The Budget proposal to impose capital gains tax on transactions in works of art would qualify art as another asset class. The move would also give rise to a new breed of investors, as they gain greater confidence in putting their hard-earned money into the asset class, said experts.
The art world would also brighten up, as the ticket size or the minimum amount required to invest in an art fund would go down, helping middle-income investors to participate in the new instrument.
Art has come into the public domain because of the turnover at auctions. The tax treatment, as proposed in the Budget, will make investors look at works of art as an asset class, said V Sanjay Kumar, trustee of Yatra Fund, which manages two art funds in the country.
Art funds collect money from high-networth individuals (HNIs or the super rich) to invest in works of art with an objective of giving big returns to the investors riding piggyback on the surge in art prices.Until now, the world of art was occupied by art collectors, but now a new breed of people is also coming in. Till now, people were worried on whether art was a safe asset. But the imposition of the tax means there is gain in it and that it is an asset class. The move will boost art investments, added Ajay Sheth, chief mentor of Copal Art, an collector and autioneer of rare Indian contemporary art.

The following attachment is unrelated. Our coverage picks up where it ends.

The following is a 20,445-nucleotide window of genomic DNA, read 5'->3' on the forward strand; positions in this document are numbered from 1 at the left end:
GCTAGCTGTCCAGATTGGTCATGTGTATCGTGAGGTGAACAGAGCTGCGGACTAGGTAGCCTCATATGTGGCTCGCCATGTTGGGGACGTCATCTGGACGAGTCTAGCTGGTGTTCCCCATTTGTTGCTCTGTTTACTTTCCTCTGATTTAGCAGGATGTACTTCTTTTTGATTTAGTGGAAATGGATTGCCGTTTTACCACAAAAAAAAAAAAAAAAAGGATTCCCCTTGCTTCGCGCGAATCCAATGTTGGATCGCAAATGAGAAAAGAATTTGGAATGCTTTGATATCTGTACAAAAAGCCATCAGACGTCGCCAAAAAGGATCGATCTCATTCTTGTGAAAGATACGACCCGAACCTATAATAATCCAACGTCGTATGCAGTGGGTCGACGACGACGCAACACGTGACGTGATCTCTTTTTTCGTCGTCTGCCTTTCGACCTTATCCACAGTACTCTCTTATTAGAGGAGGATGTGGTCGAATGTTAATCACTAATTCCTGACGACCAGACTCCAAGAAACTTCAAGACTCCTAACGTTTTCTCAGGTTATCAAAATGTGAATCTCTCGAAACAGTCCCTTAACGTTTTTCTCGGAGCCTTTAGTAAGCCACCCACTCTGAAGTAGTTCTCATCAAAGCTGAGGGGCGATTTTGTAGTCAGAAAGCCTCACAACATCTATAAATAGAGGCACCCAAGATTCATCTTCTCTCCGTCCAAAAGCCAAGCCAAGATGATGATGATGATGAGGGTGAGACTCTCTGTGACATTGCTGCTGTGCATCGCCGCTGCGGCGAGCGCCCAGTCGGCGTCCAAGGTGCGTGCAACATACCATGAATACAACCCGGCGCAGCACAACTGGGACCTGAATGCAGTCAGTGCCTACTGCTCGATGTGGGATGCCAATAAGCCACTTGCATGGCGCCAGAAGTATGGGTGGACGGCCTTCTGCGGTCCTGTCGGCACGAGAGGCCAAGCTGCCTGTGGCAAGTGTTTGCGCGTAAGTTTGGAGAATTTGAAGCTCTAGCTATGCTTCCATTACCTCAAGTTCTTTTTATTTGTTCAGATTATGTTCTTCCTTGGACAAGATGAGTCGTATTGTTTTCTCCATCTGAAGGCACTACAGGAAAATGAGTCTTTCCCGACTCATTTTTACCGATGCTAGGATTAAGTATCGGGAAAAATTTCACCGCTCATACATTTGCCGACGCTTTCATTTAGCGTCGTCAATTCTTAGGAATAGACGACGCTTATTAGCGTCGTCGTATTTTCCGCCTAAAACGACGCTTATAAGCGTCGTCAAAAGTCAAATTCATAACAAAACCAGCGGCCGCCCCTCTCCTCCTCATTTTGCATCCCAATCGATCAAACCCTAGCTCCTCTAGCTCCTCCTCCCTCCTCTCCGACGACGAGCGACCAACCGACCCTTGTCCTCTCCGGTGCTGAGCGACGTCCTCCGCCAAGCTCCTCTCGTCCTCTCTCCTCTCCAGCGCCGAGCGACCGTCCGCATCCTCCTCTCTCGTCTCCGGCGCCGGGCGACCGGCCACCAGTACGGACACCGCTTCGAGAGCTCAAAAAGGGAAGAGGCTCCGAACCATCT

He said the efforts were directed towards transparency. Investors confidence will go up and liquidity will increase. With the imposition of the tax, art collectors will not turn out to be sellers and they will wait as the recognition is going up.
Capital gains tax is 30 per cent for short term (less than 3 years) and 20 per cent for long term. Experts feel the proposal may be a precursor to the appointment of a regulator for art investments.
We expect a regulator to step in to make art transactions more transparent. The ticket size, which is normally at Rs 10 lakh or above, is also likely to come down considerably, helping more retail investors to invest in works of art indirectly through art funds, said Anurag Mehrotra, head of wealth management at Edelweiss Securities. Earlier, there was no clarity and confusion prevailed, as art investments were in the personal domain. But now, the industry has grown in size. said Kumar of Yatra Fund.
Sandeep Shanbag, a tax consultant, said the move to impose tax was primarily aimed at checking unaccounted money. Capital gains tax is unlikely to have a significant impact on art collectors. This move by the finance minister is aimed at tracing the huge amount of unaccounted money that flows into the purchase of works of arts under the Money-Laundering Act.